- Anesthesia errors
- Unsterilized equipment
- Birth injuries
- Nursing errors
- Failure to properly monitor patients
- Violation of patient consent
- Low quality, poorly-maintained, or faulty medical equipment
- Medication dosing or prescription errors
- Surgical injuries
- Slippery walkways, or obstacles in walking paths
- Spinal cord injuries
- Injuries during pediatric heart surgery
- Emergency room errors
Hospital negligence usually results from either an employee error, or from an administrative failure to create a safe environment. If the negligent doctor or nurse was an employee of the hospital, if more than one person on the medical team was responsible for the error, if an administrative error directly led to injury, or if a hospital staff member negligently performed a task assigned by their supervisor, then the healthcare facility may be held liable for negligence.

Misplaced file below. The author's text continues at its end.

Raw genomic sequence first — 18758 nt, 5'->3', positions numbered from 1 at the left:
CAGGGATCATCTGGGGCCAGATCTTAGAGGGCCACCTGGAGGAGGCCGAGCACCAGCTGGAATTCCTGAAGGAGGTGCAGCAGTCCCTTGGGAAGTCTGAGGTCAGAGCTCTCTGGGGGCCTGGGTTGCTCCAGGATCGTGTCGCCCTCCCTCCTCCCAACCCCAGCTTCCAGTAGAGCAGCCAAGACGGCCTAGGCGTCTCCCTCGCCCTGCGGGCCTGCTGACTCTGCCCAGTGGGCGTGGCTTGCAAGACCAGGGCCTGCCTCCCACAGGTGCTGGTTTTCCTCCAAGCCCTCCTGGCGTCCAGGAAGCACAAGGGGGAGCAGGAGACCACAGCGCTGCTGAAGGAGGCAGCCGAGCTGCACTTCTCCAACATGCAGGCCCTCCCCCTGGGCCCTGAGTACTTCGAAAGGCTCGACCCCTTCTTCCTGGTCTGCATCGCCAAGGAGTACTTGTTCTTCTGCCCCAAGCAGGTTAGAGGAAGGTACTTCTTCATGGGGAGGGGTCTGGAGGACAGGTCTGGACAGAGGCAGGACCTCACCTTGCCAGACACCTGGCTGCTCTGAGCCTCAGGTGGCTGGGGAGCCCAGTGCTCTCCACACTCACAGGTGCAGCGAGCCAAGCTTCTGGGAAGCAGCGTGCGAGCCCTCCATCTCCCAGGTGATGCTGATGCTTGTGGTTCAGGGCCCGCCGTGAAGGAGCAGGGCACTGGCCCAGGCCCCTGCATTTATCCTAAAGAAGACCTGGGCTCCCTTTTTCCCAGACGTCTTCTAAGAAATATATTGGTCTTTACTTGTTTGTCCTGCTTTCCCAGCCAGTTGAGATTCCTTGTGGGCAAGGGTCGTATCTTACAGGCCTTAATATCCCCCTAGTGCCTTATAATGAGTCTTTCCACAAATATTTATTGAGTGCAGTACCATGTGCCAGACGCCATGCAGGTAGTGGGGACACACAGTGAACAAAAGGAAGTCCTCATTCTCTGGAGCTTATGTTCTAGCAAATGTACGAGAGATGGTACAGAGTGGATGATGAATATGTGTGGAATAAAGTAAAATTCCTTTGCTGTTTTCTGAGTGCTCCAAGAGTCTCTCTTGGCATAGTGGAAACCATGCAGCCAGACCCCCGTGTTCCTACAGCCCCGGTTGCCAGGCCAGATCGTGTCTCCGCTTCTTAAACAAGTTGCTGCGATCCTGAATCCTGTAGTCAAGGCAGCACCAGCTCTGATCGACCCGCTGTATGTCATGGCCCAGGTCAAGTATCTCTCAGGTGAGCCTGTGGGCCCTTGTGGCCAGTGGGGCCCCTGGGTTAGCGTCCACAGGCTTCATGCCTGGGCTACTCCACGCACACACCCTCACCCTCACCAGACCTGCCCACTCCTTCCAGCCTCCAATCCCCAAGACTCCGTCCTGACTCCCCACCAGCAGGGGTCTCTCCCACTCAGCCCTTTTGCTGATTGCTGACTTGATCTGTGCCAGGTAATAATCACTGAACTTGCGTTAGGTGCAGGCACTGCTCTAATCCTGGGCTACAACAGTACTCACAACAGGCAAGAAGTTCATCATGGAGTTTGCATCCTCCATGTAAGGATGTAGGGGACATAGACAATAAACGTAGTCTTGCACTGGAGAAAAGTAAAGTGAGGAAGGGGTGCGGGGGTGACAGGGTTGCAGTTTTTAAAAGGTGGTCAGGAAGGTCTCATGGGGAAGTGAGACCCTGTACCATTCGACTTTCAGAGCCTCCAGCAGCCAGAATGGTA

Hospitals are not the only medical facilities at which negligence can occur. Nursing homes, long-term care facilities, birth centers, health clinics, and other places designed for healthcare are all subject to the standards of care a patient should expect to receive. If you are researching facilities for you or a loved one, learn more about how to find complaints filed against a hospital or nursing home in Pennsylvania.
Most Common Signs of Negligence in a Hospital
Let’s look at some of the visible warning signs that a hospital or other type of care center is allowing negligence to take place under its roof. Subpar healthcare should never be considered normal. If you have that “not quite right” feeling about the medical care you are receiving, do not hesitate to reach out to another facility for a second opinion, or speak with a personal care physician you know and trust.